This blog has been written to give classroom leaders a deeper understanding of Digital Literacy and advise how to incorporate Digital Literacy skills into learning.
A recent report from the House of Lords Digital Skills Committee, ‘Make or Break: The UK’s Digital Future’, highlighted the following key development points, among others, for schools and further education:
- Digital Literacy to be the third core skill in schools alongside English (Literacy) and Maths (Numeracy)
- Training to give teachers the skills to deliver Digital Literacy
- Stronger careers guidance, especially for 16 to 19 year olds
- A digital element in all further education courses
- Short, flexible courses and apprenticeships with digital skills elements that qualify for skills funding
The idea is to ensure citizens of the UK are ready for the work and life effects of the digital era. Schools and colleges therefore need to be in a position to supply this need.
Of particular interest is the suggestion that Digital Literacy should become a third core skill. In my view, all leaders of learning need to focus on Literacy and Numeracy within any subject they teach. If we can agree on that statement then we would also have to treat Digital Literacy in the same manner and deliver it through our own subject. I believe this can be done easily and I would like to take this opportunity to explore further the idea of Digital Literacy becoming the third core skill.
What is Digital Literacy? Although this is not an exhaustive list, the essential elements would include developing skills in:
- being creative using digital resources
- thinking critically (including evaluation)
- collaborating online
- finding and selecting appropriate digital information
- communicating effectively in a digital world
- staying safe online and when using digital applications (e-safety)
Leaders of learning who educate young people aged 11-19 will be expected to change their curriculum to meet this need.
Policy-makers, schools and colleges will need to have a mind-set shift towards new pedagogical approaches that support skills development and personalised learning. There have been many calls from business leaders recently for young people and prospective employees to be equipped with basic ‘soft skills’: thinking skills, learning how to learn, having flexibility, being creative or innovative and problem solving. Activities based around Digital Literacy should provide an opportunity to develop many of these skills.
As a starting point to help leaders of learning, I would like to focus on two Digital Literacy skills – e-safety and identifying appropriate information – and explain how these could be learnt through any subject or personal development session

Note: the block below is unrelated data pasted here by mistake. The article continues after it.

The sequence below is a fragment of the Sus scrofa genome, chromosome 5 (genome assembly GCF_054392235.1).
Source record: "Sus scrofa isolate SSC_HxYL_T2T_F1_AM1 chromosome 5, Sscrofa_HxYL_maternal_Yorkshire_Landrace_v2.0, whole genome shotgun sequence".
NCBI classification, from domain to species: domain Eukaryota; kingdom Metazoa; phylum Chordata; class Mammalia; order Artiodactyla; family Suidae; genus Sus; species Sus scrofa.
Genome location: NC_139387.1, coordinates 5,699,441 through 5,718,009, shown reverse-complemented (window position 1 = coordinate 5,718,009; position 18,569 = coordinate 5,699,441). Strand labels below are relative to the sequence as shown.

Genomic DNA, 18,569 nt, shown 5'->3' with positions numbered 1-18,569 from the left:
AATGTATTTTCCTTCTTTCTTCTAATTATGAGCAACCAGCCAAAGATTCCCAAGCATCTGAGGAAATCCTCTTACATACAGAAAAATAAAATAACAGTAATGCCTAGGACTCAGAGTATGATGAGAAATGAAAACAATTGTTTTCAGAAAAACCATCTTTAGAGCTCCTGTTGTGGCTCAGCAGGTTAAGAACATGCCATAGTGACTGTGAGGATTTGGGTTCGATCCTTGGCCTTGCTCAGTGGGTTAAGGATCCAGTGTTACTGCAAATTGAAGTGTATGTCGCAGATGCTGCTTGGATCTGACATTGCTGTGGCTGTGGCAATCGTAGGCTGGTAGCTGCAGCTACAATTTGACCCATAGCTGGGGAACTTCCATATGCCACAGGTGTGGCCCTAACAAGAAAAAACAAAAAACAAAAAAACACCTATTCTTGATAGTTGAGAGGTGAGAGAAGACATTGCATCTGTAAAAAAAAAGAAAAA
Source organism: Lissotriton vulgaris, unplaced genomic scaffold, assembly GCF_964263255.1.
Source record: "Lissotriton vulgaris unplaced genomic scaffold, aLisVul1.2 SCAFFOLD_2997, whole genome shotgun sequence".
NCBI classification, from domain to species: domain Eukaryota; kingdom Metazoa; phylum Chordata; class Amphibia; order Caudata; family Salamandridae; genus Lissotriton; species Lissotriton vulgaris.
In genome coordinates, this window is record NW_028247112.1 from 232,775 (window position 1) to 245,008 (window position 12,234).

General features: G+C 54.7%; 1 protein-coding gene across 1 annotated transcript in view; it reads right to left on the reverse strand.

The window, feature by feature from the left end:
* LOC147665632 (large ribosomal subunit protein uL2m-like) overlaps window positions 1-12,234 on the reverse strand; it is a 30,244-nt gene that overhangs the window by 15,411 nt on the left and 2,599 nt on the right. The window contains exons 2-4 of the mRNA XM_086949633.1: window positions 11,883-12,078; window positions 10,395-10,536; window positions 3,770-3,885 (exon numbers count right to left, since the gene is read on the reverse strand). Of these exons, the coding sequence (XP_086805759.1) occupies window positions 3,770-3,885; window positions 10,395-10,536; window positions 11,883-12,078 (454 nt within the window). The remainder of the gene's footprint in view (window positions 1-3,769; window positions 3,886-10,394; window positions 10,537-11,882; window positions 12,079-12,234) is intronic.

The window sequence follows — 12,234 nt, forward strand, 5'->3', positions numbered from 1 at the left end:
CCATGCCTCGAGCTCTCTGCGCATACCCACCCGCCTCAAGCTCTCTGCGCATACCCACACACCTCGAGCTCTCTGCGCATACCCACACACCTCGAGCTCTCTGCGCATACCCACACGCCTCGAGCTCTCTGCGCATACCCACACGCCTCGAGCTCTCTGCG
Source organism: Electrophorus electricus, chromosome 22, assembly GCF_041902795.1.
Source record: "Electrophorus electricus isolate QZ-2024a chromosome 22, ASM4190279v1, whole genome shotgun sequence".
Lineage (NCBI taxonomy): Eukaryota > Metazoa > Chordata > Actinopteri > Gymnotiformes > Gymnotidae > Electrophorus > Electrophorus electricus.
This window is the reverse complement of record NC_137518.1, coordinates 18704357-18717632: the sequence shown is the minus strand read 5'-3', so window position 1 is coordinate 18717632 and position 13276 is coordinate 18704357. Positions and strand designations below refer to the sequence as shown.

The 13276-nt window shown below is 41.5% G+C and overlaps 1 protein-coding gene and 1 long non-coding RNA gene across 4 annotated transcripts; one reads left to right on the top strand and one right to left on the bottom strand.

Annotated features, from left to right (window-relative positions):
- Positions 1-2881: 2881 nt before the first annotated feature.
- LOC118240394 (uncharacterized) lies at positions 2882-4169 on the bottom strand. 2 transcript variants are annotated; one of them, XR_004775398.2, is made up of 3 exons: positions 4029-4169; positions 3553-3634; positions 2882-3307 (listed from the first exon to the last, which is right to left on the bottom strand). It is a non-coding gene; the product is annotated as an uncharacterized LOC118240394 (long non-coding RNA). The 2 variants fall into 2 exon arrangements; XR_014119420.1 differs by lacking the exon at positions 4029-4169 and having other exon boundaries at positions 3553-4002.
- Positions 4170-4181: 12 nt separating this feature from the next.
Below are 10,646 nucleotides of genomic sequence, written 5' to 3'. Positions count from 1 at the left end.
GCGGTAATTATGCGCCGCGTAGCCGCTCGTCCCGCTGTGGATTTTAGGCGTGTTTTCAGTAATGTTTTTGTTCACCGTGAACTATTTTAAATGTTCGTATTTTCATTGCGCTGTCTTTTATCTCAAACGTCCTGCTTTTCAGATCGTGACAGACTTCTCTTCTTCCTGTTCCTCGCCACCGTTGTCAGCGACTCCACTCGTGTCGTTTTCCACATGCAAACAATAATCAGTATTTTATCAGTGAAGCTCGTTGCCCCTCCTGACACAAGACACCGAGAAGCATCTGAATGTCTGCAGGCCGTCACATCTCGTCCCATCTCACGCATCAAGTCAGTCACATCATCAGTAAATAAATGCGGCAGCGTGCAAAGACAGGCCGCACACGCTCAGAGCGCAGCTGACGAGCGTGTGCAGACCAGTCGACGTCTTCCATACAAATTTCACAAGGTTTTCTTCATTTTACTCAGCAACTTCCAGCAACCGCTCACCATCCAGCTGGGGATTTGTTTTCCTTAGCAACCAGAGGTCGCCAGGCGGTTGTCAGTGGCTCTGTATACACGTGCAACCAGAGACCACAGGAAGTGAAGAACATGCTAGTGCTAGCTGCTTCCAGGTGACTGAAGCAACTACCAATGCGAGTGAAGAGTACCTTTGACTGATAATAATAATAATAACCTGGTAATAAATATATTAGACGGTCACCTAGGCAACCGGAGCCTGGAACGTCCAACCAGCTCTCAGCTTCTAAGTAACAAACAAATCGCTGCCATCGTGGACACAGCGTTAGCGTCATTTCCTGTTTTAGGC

The ability to find and select appropriate digital information (research skills)
When working on developing skills, it is important that your approach allows the learner to concentrate on the process of learning rather than simply the end result. I have found that following a Plan, Do, Review methodology is a brilliant way of focusing the learner on the process and helping them to develop independent learning skills. It also provides them with the opportunity to make decisions about their own learning.
In practice it could look something like this. Firstly, provide a brief hand-out which covers key principles of research (e.g. plagiarism, what counts as legitimate digital research, primary and secondary research, research techniques and anything else you think is useful). Learners should choose a topic they want to research from within your subject area. Encourage originality by helping them to personalise their research. Students then plan their individual response to the research where they identify how they intend to carry this out digitally. The learner then carries out the research (‘Do’), identifying any changes they make and re-planning as they go along. Finally, once the research has been completed, they could present their findings to peers and the teacher. All participants would provide feedback that would contribute to their review. The review will highlight areas they could improve for next time. The Plan, Do, Review process also helps to demonstrate progress in skills development – from the starting point in the Plan, to where they moved to and what they improved upon in the Review.
The ability to be safe online and through digital applications (e-safety)
This could be managed in the same way through the Plan, Do, Review process. Learning challenges could be developed around keeping personal things private, thinking about what to say and do online, blocking people who send upsetting messages, not opening unknown links and attachments, or telling trusted people when things upset you or when someone you don’t know wants to meet you offline.
ASDAN has developed qualifications, programmes and other accreditation to suit all learners from pre-Entry to Levels 3 and 4. All programmes and qualifications are based around the Plan, Do, Review model. These programmes and qualifications are flexible and allow personal effectiveness to be developed through any subject and, importantly, around Digital Literacy.